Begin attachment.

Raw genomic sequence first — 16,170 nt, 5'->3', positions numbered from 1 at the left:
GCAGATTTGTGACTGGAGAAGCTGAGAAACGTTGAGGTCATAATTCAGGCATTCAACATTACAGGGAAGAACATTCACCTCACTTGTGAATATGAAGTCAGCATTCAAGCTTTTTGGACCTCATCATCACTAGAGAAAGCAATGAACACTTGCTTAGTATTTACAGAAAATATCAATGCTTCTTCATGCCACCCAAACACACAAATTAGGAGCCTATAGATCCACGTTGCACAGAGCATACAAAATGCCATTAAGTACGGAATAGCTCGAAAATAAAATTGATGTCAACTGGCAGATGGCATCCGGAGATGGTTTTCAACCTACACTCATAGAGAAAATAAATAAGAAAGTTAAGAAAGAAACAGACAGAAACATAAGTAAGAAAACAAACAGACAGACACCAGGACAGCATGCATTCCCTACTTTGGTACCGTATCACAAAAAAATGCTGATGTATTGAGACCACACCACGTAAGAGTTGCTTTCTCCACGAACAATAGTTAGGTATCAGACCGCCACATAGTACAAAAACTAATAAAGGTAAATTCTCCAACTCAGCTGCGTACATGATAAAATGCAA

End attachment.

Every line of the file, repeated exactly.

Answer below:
Raw genomic sequence first — 16,170 nt, 5'->3', positions numbered from 1 at the left:
GCAGATTTGTGACTGGAGAAGCTGAGAAACGTTGAGGTCATAATTCAGGCATTCAACATTACAGGGAAGAACATTCACCTCACTTGTGAATATGAAGTCAGCATTCAAGCTTTTTGGACCTCATCATCACTAGAGAAAGCAATGAACACTTGCTTAGTATTTACAGAAAATATCAATGCTTCTTCATGCCACCCAAACACACAAATTAGGAGCCTATAGATCCACGTTGCACAGAGCATACAAAATGCCATTAAGTACGGAATAGCTCGAAAATAAAATTGATGTCAACTGGCAGATGGCATCCGGAGATGGTTTTCAACCTACACTCATAGAGAAAATAAATAAGAAAGTTAAGAAAGAAACAGACAGAAACATAAGTAAGAAAACAAACAGACAGACACCAGGACAGCATGCATTCCCTACTTTGGTACCGTATCACAAAAAAATGCTGATGTATTGAGACCACACCACGTAAGAGTTGCTTTCTCCACGAACAATAGTTAGGTATCAGACCGCCACATAGTACAAAAACTAATAAAGGTAAATTCTCCAACTCAGCTGCGTACATGATAAAATGCAA